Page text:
Disulfide bridge(s): Cys6-Cys22
|Exhibits correct molecular weight
|Soluble in water
Up to 6 months in lyophilized form at 0-5°C.
For best results, rehydrate just before use.
After rehydration, keep solution at +4°C for up to 5 days or freeze at -20°C for up to 3 months. Aliquot before freezing to avoid repeated freeze-thaw cycles.
|Each vial contains 200 µg of NET peptide.
The natriuretic peptides (NP) are a family of three polypeptide hormones termed atrial natriuretic peptide (ANP), brain natriuretic peptide (BNP), and C-type natriuretic peptide (CNP). ANP regulates a variety of physiological parameters by interacting with its receptors present on the plasma membrane. These are of three subtypes NPR-A, NPR-B, and NPR-C. NPR-A and NPR-B are guanylyl cyclase receptors, whereas NPR-C is non-guanylyl cyclase receptor and is coupled to adenylyl cyclase inhibition or phospholipase C activation through inhibitory guanine nucleotide regulatory protein (Gi). ANP, BNP, CNP, as well as C-ANP (4-23), a ring deleted peptide that specifically interacts with NPR-C receptor inhibit adenylyl cyclase activity through Gi protein. Unlike other G-protein-coupled receptors, NPR-C receptors have a single transmembrane domain and a short cytoplasmic domain of 37 amino acids, which has a structural specificity like those of other single transmembrane domain receptors. A 37 amino acid cytoplasmic peptide is sufficient to inhibit adenylyl cyclase activity with an apparent Ki similar to that of ANP (99-126) or C-ANP (4-23). In addition, C-ANP (4-23) also stimulates phosphatidyl inositol (PI) turnover in vascular smooth muscle cells (VSMC) which is attenuated by dbcAMP and cAMP-stimulatory agonists, suggesting that NPR-C receptor-mediated inhibition of adenylyl cyclase and resultant decreased levels of cAMP may be responsible for NPR-C-mediated stimulation of PI turnover. Furthermore, the activation of NPR-C receptor by C-ANP (4-23) and CNP inhibits the mitogen-activated protein kinase activity stimulated by endothelin-3, platelet-derived growth factor, phorbol-12 myristate 13-acetate, suggesting that NPR-C receptor might also be coupled to other signal transduction system or that there may be an interaction of the NPR-C receptor and some other signaling pathways. In this review article, NPR-C receptor coupling to different signaling pathways and their regulation will be discussed.
The C-type natriuretic (CNP) peptide signals through the type B natriuretic peptide receptor (NPR-B) in vascular smooth muscle cells to activate the particulate guanylyl cyclase activity intrinsic to that receptor and raise cellular cyclic GMP levels. In the present study, we demonstrate that CNP down-regulates the expression of this receptor leading to a reduction in NPR-B activity. Pretreatment of rat aortic smooth muscle cells with CNP reduces NPR-B activity, NPR-B protein levels, NPR2 (NPR-B gene) mRNA levels, and NPR2 promoter activity. The decrease in NPR2 promoter activity is dependent on DNA sequence present between -441 and -134 relative to the transcription start site. The reduction in NPR2 gene expression appears to operate through generation of cyclic GMP. 8-Bromo cyclic GMP, a membrane-permeable cyclic GMP analog, reduced NPR2 mRNA levels and NPR2 promoter activity. Atrial natriuretic peptide, which signals through the type A natriuretic peptide receptor (NPR-A) to increase cyclic GMP levels in these cells, also reduced NPR-B mRNA levels and inhibited NPR-B promoter activity; however, this inhibition was not additive with that produced by CNP, implying that the two ligands traffic over a common signal transduction pathway. This report provides the first documentation that CNP is capable of autoregulating the expression of its cognate receptor.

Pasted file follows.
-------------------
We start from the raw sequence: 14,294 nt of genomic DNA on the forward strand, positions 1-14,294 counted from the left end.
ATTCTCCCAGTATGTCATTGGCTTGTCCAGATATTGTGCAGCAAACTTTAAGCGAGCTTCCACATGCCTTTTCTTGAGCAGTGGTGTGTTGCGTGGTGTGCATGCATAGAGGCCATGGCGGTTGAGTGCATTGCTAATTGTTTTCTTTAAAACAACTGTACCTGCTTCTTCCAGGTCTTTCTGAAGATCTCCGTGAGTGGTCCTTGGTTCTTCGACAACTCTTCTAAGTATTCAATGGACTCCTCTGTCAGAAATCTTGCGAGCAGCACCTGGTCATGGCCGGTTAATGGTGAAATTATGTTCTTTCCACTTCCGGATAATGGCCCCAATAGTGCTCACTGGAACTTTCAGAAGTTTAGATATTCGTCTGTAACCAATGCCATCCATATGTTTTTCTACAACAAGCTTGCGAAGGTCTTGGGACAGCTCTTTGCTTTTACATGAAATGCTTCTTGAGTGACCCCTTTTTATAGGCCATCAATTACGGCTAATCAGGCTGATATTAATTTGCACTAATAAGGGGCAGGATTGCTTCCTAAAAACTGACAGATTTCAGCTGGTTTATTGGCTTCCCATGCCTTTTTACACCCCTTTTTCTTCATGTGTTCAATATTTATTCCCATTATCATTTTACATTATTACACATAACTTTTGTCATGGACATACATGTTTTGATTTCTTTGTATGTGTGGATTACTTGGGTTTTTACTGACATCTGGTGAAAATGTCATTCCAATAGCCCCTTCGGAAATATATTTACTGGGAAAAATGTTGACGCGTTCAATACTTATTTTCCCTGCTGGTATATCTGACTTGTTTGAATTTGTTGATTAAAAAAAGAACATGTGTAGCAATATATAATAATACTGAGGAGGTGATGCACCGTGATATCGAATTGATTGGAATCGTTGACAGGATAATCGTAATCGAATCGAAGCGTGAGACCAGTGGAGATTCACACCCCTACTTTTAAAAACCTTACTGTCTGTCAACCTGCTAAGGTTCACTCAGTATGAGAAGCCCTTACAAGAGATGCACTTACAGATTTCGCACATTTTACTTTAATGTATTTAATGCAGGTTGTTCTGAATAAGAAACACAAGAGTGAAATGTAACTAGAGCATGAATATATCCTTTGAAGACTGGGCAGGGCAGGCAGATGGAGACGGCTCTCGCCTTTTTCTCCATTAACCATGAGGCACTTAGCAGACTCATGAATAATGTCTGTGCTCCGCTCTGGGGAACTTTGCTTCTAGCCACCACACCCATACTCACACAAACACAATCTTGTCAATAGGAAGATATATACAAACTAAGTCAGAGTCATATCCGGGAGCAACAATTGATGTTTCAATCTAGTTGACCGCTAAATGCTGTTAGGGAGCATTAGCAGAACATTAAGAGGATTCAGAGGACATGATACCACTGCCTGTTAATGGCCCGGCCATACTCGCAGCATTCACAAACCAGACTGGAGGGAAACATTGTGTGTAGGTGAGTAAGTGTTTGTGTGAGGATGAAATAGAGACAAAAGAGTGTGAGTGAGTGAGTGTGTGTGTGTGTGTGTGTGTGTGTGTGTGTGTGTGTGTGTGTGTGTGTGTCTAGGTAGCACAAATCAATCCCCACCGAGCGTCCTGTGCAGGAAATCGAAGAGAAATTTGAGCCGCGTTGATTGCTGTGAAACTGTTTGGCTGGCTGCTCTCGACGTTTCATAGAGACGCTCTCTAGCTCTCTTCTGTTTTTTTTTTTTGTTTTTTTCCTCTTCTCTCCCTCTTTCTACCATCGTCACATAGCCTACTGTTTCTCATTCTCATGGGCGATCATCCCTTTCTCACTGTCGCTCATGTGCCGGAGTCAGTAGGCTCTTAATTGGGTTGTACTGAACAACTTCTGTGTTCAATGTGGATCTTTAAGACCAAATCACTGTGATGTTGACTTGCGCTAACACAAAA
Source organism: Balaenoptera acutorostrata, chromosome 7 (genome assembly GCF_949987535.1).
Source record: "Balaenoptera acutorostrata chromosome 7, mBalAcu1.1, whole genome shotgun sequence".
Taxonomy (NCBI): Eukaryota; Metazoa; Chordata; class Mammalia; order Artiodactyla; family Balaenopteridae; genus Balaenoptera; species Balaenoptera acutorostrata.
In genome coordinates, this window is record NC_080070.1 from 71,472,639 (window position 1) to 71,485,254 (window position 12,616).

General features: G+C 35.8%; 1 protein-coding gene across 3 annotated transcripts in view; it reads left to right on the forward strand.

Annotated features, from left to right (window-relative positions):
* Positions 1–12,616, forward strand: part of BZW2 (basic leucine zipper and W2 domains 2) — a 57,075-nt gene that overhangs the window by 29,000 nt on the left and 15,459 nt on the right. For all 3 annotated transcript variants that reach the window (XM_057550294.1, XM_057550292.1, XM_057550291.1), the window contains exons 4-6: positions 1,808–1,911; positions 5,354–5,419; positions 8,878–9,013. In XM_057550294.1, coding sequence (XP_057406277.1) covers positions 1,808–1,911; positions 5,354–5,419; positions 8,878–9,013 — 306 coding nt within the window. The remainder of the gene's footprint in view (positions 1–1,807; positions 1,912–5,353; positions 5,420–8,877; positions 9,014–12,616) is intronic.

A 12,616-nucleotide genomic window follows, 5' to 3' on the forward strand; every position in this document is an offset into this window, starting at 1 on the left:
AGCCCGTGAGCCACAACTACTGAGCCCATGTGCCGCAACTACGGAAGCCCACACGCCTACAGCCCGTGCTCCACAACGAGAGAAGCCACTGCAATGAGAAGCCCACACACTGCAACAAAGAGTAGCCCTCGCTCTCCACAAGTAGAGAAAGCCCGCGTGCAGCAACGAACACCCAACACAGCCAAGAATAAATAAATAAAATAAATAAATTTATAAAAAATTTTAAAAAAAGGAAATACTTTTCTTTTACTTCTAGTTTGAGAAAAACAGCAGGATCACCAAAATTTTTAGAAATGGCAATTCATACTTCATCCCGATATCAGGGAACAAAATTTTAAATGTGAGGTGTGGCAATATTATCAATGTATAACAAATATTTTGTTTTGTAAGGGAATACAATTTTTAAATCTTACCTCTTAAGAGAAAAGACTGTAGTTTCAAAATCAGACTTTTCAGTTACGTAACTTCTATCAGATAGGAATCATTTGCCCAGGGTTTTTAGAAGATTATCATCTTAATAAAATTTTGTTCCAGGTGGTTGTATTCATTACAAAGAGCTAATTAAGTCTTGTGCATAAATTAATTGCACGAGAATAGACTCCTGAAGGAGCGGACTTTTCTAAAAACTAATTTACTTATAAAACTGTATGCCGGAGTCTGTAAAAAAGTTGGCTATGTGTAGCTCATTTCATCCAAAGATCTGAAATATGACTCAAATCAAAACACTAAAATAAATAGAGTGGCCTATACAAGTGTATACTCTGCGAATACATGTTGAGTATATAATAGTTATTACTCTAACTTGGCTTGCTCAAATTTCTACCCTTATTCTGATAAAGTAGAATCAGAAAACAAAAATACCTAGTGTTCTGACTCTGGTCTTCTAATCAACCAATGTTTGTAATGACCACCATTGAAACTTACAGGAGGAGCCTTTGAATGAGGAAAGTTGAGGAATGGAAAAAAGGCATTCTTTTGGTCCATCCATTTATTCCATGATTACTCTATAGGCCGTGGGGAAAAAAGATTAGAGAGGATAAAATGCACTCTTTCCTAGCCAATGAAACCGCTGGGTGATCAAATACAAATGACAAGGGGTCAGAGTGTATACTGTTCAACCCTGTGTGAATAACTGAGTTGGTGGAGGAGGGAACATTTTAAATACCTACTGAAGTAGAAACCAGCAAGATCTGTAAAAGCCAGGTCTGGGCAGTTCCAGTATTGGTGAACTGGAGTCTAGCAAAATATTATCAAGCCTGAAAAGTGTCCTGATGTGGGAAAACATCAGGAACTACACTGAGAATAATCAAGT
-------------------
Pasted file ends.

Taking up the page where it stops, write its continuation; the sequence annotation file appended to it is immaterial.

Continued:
C-Type natriuretic peptide (CNP) is a member of the family of natriuretic peptides with vasodilatory properties, and is produced and secreted by endothelial cells. It seems to play a central role in the paracrine vasomotor control of tone and to be important in several clinical conditions characterized by endothelial dysfunction. We evaluated the analytical performance of a commercially available radioimmunoassay for CNP (CNP-22 (Human, Rat, Mouse) RIA Kit, Phoenix Pharmaceuticals, Inc.) after a preliminary extraction with Sep-Pak C18. Its analytical reliability was checked by determination of CNP plasma levels in healthy subjects (n=23) and in patients with different diseases, likely characterized by endothelial dysfunction, such as chronic heart failure (n=133) and cirrhosis (n s 84). The extraction yield was 78+/-3%. Accuracy of the radiommunological determination was evaluated by dilution (45-370 [mu]L of extracted plasma) and recovery tests (>80%). Between- and within-assay variabilities were <=10% and analytical sensitivity was 0.41+/-0.015 pg/tube. Plasma CNP in patients with chronic heart failure and with cirrhosis was significantly raised compared to controls (p<0.0001 and p=0.001, respectively). The sensitivity, accuracy and variability levels of the method proposed for CNP assay was suitable for reliable detection of changes in CNP plasma levels in the clinical setting.
Del ry S, Maltinti M, Emdin M, Passino C, Catapano G, Giannessi D. Radioimmunoassay for plasma C-type natriuretic peptide determination: a methodological evaluation. Clin Chem Lab Med. 2005;43(6):641-5